Tuesday, 21 February 2017

Snowy Ice at Hanbing, Korean Dessert Cafe, IOI City Mall

Passed by several times in the past and finally felt compelled to try their Green Tea Bingsu after spotting someone inside having a bowl.

The cafe is packed with small square tables and red/black low-back chairs originally popularised by Japanese modern designers.

Brightly lit yet not glaringly so, the place seemed open and clean, thanks to its unfussy design and flat orderly table layout.

Hanbing Korean Dessert Cafe calls their bingsu Green Tea Snowy Ice and despite the relatively hefty price tag of RM24 for a bowl, it turned out to be an interesting delight. Their menu informs that their Snowy Ices takes 10-20minutes to prepare but mine arrived in less than that.

And what a sight to behold when the Powdery mossy-green Matcha galore arrives at my table.

The texture was amazing, cool and smooth with a slightest crystalline mouthfeel. To my surprise, the Matcha was not just dusted on. Instead it was a proper concoction that was then given the 'snowing' treatment.

Looking carefully at the ice, one could see the beautiful lattices and struts that gives it amazing mouthfeel.

The thick, rich redbean paste scoop on the ice added more earthy flavour while adding a gentle sweetness. Inside, I discovered gems of slivered roasted almonds (so crispy it remained so despite sitting in liquid) and squishy, chewy bites of glutinous rice cubes rolled in dry roasted soya powder.

Each flavour profile and texture worked in concert to create such a beguiling dessert. Matcha powder often leaves a green astringent and bitter aftertaste, but this one did not. I attribute this to the green tea powder being mixed in the water and milk base that makes up the basis of a Bingsu. I had originally planned to savour it slowly but in the end the bowl lasted about 15 minutes of my slow but sure scooping.

Tuesday, 14 February 2017

Lunch at Mee Tarik Warisan, Aman Sentral Mall

I was mainly attracted to this restaurant by the chef in his windowbox rapt in attention making the noodles. His measured motions of kneading and pulling, slowly coaxing thw dough into thinner and finer strands.

As it were, the pulling and twisting cycles effectively activate and relaxes the wheat gluten in turns, resulting in noodles that have a characteristic firmness and bite.

Their menu is small and unfussy: Soupy Noodles or Fried Noodles, with a smattering of side dishes. Wanting the authentic experience, I was recommended the Mee Soup w Spicy Beef.

How it works here is that you take ur desired table, pick items from their menu (food and drinks), write it on their order slip and proceed to pay at the cashier. Then they send your goodies to you at your table.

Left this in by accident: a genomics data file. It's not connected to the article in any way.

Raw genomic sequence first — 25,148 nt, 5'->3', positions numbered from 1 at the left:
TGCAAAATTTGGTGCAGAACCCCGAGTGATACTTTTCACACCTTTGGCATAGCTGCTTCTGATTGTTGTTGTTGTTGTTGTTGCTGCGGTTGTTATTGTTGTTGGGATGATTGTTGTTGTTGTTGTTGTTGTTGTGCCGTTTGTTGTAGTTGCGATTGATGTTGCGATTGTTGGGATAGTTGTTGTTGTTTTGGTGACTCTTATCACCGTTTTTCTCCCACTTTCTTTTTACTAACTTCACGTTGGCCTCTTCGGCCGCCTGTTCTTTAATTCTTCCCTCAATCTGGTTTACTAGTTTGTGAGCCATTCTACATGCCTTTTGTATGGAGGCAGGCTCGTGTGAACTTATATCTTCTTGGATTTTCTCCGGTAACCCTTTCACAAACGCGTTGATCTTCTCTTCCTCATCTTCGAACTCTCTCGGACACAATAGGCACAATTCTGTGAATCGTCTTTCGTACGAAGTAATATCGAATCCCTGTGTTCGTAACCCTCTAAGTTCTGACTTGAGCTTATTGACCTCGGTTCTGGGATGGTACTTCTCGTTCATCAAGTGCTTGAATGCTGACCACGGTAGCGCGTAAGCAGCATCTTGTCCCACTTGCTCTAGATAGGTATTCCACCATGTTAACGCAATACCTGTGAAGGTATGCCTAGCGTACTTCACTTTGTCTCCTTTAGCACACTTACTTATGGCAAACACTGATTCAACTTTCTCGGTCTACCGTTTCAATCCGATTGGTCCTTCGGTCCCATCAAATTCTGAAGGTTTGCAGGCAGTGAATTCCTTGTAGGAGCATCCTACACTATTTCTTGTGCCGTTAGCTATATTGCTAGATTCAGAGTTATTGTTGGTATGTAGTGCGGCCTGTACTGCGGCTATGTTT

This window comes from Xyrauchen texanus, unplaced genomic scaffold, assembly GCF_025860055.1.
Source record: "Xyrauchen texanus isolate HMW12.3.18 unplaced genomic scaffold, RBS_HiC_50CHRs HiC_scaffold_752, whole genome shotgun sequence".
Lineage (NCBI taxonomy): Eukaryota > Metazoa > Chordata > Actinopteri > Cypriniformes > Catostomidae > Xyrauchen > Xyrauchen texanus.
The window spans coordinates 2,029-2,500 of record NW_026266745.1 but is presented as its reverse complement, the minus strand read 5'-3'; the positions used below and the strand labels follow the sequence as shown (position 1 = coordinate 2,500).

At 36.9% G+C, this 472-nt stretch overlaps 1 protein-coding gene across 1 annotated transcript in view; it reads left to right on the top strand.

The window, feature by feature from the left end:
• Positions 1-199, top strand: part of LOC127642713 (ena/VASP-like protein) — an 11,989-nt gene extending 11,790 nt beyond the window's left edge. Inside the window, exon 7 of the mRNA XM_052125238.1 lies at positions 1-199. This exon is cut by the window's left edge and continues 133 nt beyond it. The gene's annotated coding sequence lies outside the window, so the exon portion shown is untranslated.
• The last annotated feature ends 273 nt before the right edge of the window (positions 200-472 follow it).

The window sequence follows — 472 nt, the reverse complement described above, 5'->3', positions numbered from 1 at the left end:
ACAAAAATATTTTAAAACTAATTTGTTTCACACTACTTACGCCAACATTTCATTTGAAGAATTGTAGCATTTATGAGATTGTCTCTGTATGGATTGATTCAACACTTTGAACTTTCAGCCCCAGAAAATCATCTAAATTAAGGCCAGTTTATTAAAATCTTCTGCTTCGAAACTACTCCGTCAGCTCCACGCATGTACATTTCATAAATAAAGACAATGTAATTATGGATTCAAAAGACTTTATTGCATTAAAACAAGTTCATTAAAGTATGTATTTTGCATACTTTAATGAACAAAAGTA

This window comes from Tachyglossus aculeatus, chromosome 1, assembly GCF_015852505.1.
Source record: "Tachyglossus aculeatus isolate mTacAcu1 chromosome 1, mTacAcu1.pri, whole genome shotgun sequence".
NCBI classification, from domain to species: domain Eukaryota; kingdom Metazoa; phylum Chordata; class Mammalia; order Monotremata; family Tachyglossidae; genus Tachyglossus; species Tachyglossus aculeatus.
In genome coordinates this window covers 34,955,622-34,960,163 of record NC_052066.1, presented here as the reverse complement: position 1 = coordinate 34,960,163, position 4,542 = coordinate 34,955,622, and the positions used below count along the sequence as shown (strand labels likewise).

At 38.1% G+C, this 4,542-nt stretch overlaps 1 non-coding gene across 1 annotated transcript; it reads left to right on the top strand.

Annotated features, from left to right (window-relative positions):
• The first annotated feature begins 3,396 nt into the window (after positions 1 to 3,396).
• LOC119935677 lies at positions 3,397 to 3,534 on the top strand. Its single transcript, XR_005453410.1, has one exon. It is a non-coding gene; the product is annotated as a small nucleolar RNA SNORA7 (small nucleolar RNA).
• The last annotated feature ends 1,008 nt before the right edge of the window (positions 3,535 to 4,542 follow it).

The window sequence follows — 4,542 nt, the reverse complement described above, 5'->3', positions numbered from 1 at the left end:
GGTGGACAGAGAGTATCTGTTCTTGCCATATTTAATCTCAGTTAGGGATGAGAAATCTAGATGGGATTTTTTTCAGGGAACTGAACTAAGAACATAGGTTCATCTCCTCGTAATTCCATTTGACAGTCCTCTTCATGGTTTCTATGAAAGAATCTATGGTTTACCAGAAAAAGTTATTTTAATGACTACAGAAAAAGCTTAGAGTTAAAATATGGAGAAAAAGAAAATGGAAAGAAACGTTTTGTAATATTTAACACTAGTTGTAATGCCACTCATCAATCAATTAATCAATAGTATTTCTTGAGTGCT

My order took a little while get done, about 30 minutes! Apparently there was a mix-up with the order stubs and someone overlooked it. This however could have been prevented had one of the many Waitstaff actually took note of their guest order.

My server profusely apologised after I reprimanded them (she was on the verge of tears, lolz). And she brought my bowl less than a minute later.

An unassuming bowl it was. A tight bundle of ivory hued noodles in clear soup flecked with chilli oil and sliced spring onions.

Then upon tasting my first spoonful of broth, my righteous anger instantly deflated. It had the smoothest and cleaning tasting broth I have ever tasted (the chinese are masters of broth, hands down). Rich with chicken and bright ring of star anise and background of peppercorns. The chilli oil then worked to prolong the sensation while it unfolded the gradual heat of the chilli. Slurp it in hot and fast and you will quickly discover the wonderful harmony.

Then I bit into the noodles.


Imagine thin noodles approximating Capellini pasta but with an impressive fight and bite. How could something so thin be so delectably chewy? Yup, the chef's repeated pulling and twisting gave birth to amazing noodle mouthfeel.

I must definitely bring Boss Mama and family to one of their many sister outlets in Malaysia and see how they react.

Clean Eating @ Simple Life Cafe

Hakka dishes can sometimes be such an enigma. The first time I tried Lei Cha years ago I fell in love so hard with it.

Something quite magical about a dish of rice with and assortment of vegetables and side dishes that one mixes with a savoury and incredibly fragrant 'Tea' made out of careful blend of fresh herbs and seasonings.

Traditionally Lei Cha (or Lui Cha) is cooked white or brown rice (choose brown for more texture) served in a bowl with 4-6 side dishes of gently sauteed chopped vegetables - French beans, bean sprouts, long beans, siew pak choy, chinese kale, chinese cabbage (often an intended mix of mild and strongly flavoured veges), slices of Yau Char Kuai (or Tofu), crisp fried peanuts and chopped salted Chinese cabbage.

The hot tea is made by grinding a mix of sesame seeds, and leafy herbs like sweet basil and others in hot water. This hot tea is then commonly given in a small pot on the side.

Eating it is also somewhat an interactive affair, requiring the diner to augment the bowl with varying amounts of this herbal savoury tea. Some prefer it with just enough tea and some prefer an almost soupy mix.

Personally I prefer my bowl of mixed goodies slightly wet (but not dripping) and leaving it for a few minutes for the rice to soak up all the punchy green flavours of the tea. What ever remaining soup I often finish off on its own.

Give it a try, you might like it.